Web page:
These scenarios are fatal mistakes for marketers. When influencers promote content, people – especially millennials – listen. If brands promise exclusive experiences to select groups, they have to deliver on the promotion. There can’t be disconnects between promotion and delivery or it costs the brand credibility. Audiences are turned off by the brand and it’s incredibly difficult to turn that page.
That’s why there’s such a premium on authentic content that depicts realistic people, settings, and products. People feel they can develop a genuine relationship with brands that are authentic. When people feel they can trust a brand, they’re far more likely to do business with it.
The lesson is that, if you’re promoting an experience, ensure you can deliver on what you promise. If you produce a campaign with the potential to go viral, make sure that the product or experience you’re selling stands up to the promotion. Don’t overpromise and underdeliver.
Create Your Own Viral Video like Fyrestock
Now, Fyre Media could have saved a significant chunk of their budget had they approached their marketing campaign in a different way. In hindsight, this tactic could have even saved the festival…if the CEO of the company wasn’t so blatantly corrupt.
Shutterstock created a spoof of the initial Fyre Festival video. This video, known as Fyrestock, became a viral video in and of itself. It recreated the look and feel of the Fyre Festival promotion simply by using premium stock footage.
Here’s the key to this video. It cost approximately $5,000 to produce, and only one day of video production. The video used 18 clips of premium footage that featured – lesser known, but still – models, exotic island locales, and even the infamous swimming pig. Music was added to the production from our PremiumBeats collections. Captions were layered on the content in post-production, which took joyous shots at the premise of Fyre Festival.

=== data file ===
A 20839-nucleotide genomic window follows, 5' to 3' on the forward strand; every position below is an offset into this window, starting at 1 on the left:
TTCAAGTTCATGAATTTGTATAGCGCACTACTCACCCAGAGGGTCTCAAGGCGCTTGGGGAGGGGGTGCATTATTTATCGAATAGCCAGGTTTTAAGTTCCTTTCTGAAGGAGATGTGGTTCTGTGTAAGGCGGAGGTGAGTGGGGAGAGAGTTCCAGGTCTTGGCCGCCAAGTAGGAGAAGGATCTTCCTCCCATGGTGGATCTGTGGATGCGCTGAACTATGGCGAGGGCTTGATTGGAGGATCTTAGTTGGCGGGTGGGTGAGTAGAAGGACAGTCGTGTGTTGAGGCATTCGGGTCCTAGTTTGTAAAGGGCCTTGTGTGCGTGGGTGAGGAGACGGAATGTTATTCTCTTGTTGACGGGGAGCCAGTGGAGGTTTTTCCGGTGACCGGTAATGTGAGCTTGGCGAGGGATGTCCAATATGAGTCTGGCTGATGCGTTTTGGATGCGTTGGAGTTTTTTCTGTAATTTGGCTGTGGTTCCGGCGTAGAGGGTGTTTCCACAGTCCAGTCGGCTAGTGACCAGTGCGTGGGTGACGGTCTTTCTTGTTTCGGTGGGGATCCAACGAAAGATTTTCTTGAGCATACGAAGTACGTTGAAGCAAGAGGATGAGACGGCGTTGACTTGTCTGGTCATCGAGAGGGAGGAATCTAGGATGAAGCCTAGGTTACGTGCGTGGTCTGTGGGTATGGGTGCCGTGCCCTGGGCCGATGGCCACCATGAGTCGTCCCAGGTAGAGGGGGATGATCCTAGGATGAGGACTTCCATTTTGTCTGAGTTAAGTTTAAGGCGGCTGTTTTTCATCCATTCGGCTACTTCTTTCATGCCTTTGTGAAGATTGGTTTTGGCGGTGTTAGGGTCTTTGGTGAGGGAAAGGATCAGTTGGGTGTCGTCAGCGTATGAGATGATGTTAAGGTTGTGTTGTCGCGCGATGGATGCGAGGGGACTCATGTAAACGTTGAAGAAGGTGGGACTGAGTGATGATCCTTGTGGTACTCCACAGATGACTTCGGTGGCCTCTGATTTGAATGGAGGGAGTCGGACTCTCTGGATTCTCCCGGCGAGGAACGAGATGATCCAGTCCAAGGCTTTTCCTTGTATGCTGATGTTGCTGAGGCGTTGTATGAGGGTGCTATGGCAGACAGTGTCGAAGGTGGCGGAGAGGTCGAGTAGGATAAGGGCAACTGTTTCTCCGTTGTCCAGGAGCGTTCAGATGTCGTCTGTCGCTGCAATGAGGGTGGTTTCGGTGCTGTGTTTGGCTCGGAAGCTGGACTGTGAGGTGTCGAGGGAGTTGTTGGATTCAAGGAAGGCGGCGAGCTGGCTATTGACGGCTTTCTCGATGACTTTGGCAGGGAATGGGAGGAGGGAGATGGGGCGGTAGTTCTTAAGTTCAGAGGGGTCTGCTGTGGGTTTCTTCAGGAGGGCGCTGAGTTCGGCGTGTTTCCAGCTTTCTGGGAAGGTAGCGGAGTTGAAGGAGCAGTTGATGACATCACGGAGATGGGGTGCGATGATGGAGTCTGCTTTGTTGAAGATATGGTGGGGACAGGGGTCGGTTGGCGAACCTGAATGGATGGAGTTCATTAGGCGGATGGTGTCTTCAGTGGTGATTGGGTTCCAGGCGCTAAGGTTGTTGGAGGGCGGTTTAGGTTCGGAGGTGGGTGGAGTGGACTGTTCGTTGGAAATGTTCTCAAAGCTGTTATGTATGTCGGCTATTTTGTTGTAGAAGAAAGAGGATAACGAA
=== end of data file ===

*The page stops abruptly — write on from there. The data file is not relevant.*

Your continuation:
It’s unknown exactly how much Fyre Media paid for their initial promotional material. But it’s a safe bet that the number is in the tens, if not hundreds of thousands of dollars. On top of that, it’s on public record they paid $250k to Kendall Jenner to create one Instagram post about the event.
All of that money spent, and for what? The event couldn’t happen because there was no money to pay for it. A quick use of Shutterstock could have delivered the viral video they needed and a far more affordable promotion.
Brands Use Shutterstock to Create Viral Videos and Experiences
The Fyrestock video is a perfect example of what’s capable with the right content and the right vision. Shutterstock opted to use the hype around the Netflix documentary to make a point. The vision was to play off the viral video that set the stage for the disaster of Fyre Festival.
The content was pulled from collections of premium footage. Licensing the content and producing the video cost a mere fraction of the Fyre Media video. That’s the motivating incentive to use Shutterstock for your next marketing campaign.
It’s impossible to know when something will go viral. But brands that are agile and adaptable, or that have access to pre-collected footage content, can quickly hop on a viral train. Marketers must read the trends and have content ready to go when something newsworthy breaks onto the scene. Services like Shutterstock help marketers build impressive libraries of content. This allows teams to create content at scale, and have the right asset on reserve for the moment when it’s a perfect fit. This way, if a trend goes viral, you’re ready to jump aboard.
Don’t be like Fyre Festival; be like Fyrestock
The promoters of Fyre Festival were all talk. They had no viable product to back up their promotion. On the other hand, the Fyrestock video proves the validity of Shutterstock’s footage solutions. The video clearly demonstrates the business benefits of using premium collections of content.
- Shutterstock saves you both time and money on the actual creation of content
- It allows you to shift more resources towards other valuable areas of your business
- You can hop onto a trend that’s gone viral with minimal hassle and effort
- The amount you save on your limited resources will add up to massive ROI
Don’t be like Fyre Festival. Instead, be like Fyrestock and plan for your next digital marketing campaign.